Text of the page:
The audience of previous concerts of Giovanni Sollima at the Wratislavia Cantans festival certainly remembers the Sicilian cellist, who seems to be playing with every cell of his body. Listeners think that this volcano of energy will break the cello, that the musician and his instrument will explode. The Italian virtuoso-composer, called a ‘total artist’ by Director Kosendiak, returns to the Wratislavia Cantans festival to trace the connections between the music of southern Europe and Africa.
We will start our musical journey in time and space from the Baroque era, represented by Giovanni Battista Costanzi (the author of cello sonatas), Neapolitans Francesco Scipriani and Giulio de Ruvo, and Spaniard Bartolomé de Selma y Salaverde (bassoon master related to Wrocław). The only known collection of de Selma's compositions –Primo libro canzoni, fantasie et correnti ...–was dedicated to Carl Ferdinand Vasa, the Polish prince and bishop of Wrocław, and the only preserved copy of this publication is in Wrocław. De Ruvo is the author of tarantella, a legendary fast dance from the region of Naples, which was supposed to be a remedy for tarantula venom. According to a medieval treaty, the spider at the moment of the bite hummed a tune that the bitten person must hear later to recover. Faith in this method spread throughout the centuries.
There will also be contemporary pieces by musician and architect Iannis Xenakis, Eliodoro Sollima and Giovanni Sollima himself. Xenakis often referred to the mythology of his native Greece – apparently frustrated by the situation in his homeland, he preferred mythical imagery. Combining antiquity with avant-garde, Kottoswas inspired by the fate of the mythical giant, rejected and imprisoned by his father. Its history brings to mind the complex biography of Xenakis, shaped by 20th century political events. Giovanni Sollima’s father Eliodoro was not an avant-garde composer, which placed him somewhat outside the mainstream music of his time. Despite this, he received prestigious composition commissions, was a highly-regarded teacher and talented pianist. His sonata being played by his son Giovanni will surely be a heartrending moment. Giovanni will also play his own composition and his beloved folk tunes: the traditional Italian music from Salento, a picturesque region located on the ‘heel’ of the so-called Italian shoe, as well as Albanians living in the south of Italy. Their ancestors escaped five centuries ago from their homeland, attacked by the Ottomans, and sailed to Sicily, an island that was always multicultural, where one of the bishops gave them land to settle down. Today, after more than five hundred years, the Sicilian Albanians still retain their culture and speak ancient Albanian, a language from the time of their migration. During the concert, we will also listen to arrangements of Ngòmbì songs of the Pygmies, very little known in Europe.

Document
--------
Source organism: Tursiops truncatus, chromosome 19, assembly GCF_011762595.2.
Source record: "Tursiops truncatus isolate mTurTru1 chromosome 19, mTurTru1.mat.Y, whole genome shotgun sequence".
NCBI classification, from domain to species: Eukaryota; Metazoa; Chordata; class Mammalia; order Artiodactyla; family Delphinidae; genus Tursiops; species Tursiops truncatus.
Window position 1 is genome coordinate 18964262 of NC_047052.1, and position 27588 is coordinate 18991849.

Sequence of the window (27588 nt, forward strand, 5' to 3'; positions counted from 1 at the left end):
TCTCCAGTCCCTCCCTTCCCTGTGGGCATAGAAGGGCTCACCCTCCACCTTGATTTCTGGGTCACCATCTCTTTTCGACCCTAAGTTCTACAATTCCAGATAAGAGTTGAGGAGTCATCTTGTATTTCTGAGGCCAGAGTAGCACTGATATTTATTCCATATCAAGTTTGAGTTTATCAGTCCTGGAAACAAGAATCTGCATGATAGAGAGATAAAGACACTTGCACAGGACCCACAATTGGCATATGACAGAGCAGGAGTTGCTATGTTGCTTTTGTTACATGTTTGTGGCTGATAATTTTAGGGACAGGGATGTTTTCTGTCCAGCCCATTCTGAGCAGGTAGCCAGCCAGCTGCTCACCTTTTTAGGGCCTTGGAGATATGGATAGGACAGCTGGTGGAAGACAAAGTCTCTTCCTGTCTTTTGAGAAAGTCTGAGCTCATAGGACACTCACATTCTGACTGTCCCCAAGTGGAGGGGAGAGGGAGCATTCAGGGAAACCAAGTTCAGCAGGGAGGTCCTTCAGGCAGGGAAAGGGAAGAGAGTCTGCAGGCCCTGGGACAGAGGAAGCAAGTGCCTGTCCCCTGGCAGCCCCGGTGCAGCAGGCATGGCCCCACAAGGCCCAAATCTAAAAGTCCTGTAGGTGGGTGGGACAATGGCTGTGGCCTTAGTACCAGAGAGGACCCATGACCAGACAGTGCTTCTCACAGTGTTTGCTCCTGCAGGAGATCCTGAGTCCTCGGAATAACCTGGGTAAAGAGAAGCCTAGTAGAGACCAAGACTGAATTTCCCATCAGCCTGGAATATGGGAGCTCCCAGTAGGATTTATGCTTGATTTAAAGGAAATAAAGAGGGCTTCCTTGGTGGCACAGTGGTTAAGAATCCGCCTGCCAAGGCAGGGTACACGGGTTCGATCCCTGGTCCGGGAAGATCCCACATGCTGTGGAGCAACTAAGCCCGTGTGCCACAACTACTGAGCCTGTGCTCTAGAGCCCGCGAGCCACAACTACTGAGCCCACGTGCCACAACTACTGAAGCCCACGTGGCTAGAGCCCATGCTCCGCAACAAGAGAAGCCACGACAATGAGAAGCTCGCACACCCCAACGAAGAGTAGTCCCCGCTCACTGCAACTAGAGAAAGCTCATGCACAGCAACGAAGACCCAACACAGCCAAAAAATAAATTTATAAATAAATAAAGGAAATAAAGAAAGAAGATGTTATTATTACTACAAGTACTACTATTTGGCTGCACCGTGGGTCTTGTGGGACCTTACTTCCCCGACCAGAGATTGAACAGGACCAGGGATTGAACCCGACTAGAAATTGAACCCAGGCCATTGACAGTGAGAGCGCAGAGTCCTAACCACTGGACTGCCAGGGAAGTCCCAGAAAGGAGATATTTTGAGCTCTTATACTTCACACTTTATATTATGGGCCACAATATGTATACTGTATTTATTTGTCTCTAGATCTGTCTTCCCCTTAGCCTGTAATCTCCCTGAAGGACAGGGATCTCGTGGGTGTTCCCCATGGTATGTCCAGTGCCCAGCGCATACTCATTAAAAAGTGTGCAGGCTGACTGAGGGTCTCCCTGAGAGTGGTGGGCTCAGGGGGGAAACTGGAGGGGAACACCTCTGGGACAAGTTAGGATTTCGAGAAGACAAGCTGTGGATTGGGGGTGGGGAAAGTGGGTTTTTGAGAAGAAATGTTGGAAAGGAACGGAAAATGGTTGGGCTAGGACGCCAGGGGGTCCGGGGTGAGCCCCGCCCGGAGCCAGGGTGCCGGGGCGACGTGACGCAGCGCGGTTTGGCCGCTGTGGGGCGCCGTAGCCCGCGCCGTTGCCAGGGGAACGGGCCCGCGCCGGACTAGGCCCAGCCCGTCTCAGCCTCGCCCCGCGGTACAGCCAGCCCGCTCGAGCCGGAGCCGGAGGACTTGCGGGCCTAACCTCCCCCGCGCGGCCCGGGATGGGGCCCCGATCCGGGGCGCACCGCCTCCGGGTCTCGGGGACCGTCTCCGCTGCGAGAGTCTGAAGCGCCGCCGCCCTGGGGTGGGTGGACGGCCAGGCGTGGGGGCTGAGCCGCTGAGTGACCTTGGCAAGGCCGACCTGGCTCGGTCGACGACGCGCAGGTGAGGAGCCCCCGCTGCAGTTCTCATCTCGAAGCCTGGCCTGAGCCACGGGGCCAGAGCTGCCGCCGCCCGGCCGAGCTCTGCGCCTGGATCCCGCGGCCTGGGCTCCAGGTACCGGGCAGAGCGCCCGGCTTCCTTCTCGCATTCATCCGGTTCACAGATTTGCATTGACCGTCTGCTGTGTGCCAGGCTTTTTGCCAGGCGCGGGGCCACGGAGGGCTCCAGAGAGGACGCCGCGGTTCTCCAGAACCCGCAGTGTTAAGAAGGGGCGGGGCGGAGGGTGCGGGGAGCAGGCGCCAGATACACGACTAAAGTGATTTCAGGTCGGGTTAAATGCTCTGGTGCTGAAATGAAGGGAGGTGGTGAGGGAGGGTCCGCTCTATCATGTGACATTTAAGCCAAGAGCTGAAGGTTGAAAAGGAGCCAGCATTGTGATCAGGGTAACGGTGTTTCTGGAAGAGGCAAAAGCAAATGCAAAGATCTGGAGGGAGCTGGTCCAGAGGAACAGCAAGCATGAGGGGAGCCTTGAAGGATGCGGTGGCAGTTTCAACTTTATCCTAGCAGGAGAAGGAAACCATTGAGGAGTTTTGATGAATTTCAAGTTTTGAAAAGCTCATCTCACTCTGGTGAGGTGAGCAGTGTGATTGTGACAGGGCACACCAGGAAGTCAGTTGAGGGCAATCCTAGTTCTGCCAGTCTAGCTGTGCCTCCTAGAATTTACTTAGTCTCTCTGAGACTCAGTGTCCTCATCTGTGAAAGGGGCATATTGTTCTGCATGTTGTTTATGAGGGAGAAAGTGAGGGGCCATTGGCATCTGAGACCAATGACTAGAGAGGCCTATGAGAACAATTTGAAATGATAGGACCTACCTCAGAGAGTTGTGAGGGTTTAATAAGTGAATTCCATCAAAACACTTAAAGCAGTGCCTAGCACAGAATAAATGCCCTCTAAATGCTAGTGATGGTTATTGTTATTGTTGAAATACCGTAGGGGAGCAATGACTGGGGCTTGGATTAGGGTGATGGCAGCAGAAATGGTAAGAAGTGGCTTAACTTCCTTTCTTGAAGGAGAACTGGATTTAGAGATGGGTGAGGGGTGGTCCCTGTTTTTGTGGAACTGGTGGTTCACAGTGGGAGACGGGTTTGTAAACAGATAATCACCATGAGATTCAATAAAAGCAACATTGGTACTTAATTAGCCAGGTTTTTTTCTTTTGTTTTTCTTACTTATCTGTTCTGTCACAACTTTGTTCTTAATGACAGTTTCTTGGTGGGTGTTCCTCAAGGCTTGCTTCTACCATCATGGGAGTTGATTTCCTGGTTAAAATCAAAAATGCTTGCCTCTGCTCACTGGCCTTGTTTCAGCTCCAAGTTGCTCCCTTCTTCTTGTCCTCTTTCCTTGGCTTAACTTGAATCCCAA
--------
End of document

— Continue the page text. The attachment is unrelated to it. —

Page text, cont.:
The brilliant and unpredictable Sollima is equally authentic and endearing, regardless of whether he performs early, contemporary, folk or his own pop arrangements (as at previous Wrocław concerts). He deliberately puts together distant musical traditions because he can find a kinship in them and show them to listeners who come out of his concerts enchanted.